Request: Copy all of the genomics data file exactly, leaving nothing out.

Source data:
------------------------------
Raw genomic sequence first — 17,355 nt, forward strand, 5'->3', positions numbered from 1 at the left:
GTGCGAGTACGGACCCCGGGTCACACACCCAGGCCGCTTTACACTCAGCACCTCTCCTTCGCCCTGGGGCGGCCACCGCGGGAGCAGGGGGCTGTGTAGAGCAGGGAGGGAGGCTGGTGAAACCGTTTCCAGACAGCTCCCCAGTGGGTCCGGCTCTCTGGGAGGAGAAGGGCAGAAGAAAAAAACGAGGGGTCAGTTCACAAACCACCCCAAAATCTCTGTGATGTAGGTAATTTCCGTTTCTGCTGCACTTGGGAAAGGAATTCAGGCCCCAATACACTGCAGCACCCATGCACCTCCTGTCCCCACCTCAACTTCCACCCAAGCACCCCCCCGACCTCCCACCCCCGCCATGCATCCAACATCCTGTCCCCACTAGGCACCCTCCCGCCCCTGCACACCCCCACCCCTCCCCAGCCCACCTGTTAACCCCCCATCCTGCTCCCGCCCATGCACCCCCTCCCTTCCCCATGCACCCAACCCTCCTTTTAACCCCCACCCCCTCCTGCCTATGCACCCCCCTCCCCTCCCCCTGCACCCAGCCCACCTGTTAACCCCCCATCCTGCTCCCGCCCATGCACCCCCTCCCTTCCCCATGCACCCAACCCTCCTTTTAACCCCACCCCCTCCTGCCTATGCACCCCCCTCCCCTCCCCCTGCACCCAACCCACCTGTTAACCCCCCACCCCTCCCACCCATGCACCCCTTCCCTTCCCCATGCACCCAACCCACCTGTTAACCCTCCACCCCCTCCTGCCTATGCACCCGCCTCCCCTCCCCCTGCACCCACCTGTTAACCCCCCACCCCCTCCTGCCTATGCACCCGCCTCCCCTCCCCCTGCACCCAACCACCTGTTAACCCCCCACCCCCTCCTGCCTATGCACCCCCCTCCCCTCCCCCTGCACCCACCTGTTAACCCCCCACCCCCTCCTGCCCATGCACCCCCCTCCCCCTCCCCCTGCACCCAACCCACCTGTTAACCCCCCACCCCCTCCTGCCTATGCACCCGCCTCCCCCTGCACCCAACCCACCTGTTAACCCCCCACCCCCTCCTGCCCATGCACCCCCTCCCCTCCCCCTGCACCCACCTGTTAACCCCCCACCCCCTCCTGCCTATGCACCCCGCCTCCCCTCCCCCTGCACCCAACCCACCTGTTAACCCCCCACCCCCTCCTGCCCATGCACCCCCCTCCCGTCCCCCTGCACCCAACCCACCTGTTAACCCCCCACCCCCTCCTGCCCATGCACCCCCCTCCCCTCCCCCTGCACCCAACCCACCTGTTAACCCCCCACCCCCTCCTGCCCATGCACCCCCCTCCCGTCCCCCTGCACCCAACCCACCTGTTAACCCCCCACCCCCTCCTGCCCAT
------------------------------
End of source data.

Raw genomic sequence first — 17,355 nt, forward strand, 5'->3', positions numbered from 1 at the left:
GTGCGAGTACGGACCCCGGGTCACACACCCAGGCCGCTTTACACTCAGCACCTCTCCTTCGCCCTGGGGCGGCCACCGCGGGAGCAGGGGGCTGTGTAGAGCAGGGAGGGAGGCTGGTGAAACCGTTTCCAGACAGCTCCCCAGTGGGTCCGGCTCTCTGGGAGGAGAAGGGCAGAAGAAAAAAACGAGGGGTCAGTTCACAAACCACCCCAAAATCTCTGTGATGTAGGTAATTTCCGTTTCTGCTGCACTTGGGAAAGGAATTCAGGCCCCAATACACTGCAGCACCCATGCACCTCCTGTCCCCACCTCAACTTCCACCCAAGCACCCCCCCGACCTCCCACCCCCGCCATGCATCCAACATCCTGTCCCCACTAGGCACCCTCCCGCCCCTGCACACCCCCACCCCTCCCCAGCCCACCTGTTAACCCCCCATCCTGCTCCCGCCCATGCACCCCCTCCCTTCCCCATGCACCCAACCCTCCTTTTAACCCCCACCCCCTCCTGCCTATGCACCCCCCTCCCCTCCCCCTGCACCCAGCCCACCTGTTAACCCCCCATCCTGCTCCCGCCCATGCACCCCCTCCCTTCCCCATGCACCCAACCCTCCTTTTAACCCCACCCCCTCCTGCCTATGCACCCCCCTCCCCTCCCCCTGCACCCAACCCACCTGTTAACCCCCCACCCCTCCCACCCATGCACCCCTTCCCTTCCCCATGCACCCAACCCACCTGTTAACCCTCCACCCCCTCCTGCCTATGCACCCGCCTCCCCTCCCCCTGCACCCACCTGTTAACCCCCCACCCCCTCCTGCCTATGCACCCGCCTCCCCTCCCCCTGCACCCAACCACCTGTTAACCCCCCACCCCCTCCTGCCTATGCACCCCCCTCCCCTCCCCCTGCACCCACCTGTTAACCCCCCACCCCCTCCTGCCCATGCACCCCCCTCCCCCTCCCCCTGCACCCAACCCACCTGTTAACCCCCCACCCCCTCCTGCCTATGCACCCGCCTCCCCCTGCACCCAACCCACCTGTTAACCCCCCACCCCCTCCTGCCCATGCACCCCCTCCCCTCCCCCTGCACCCACCTGTTAACCCCCCACCCCCTCCTGCCTATGCACCCCGCCTCCCCTCCCCCTGCACCCAACCCACCTGTTAACCCCCCACCCCCTCCTGCCCATGCACCCCCCTCCCGTCCCCCTGCACCCAACCCACCTGTTAACCCCCCACCCCCTCCTGCCCATGCACCCCCCTCCCCTCCCCCTGCACCCAACCCACCTGTTAACCCCCCACCCCCTCCTGCCCATGCACCCCCCTCCCGTCCCCCTGCACCCAACCCACCTGTTAACCCCCCACCCCCTCCTGCCCAT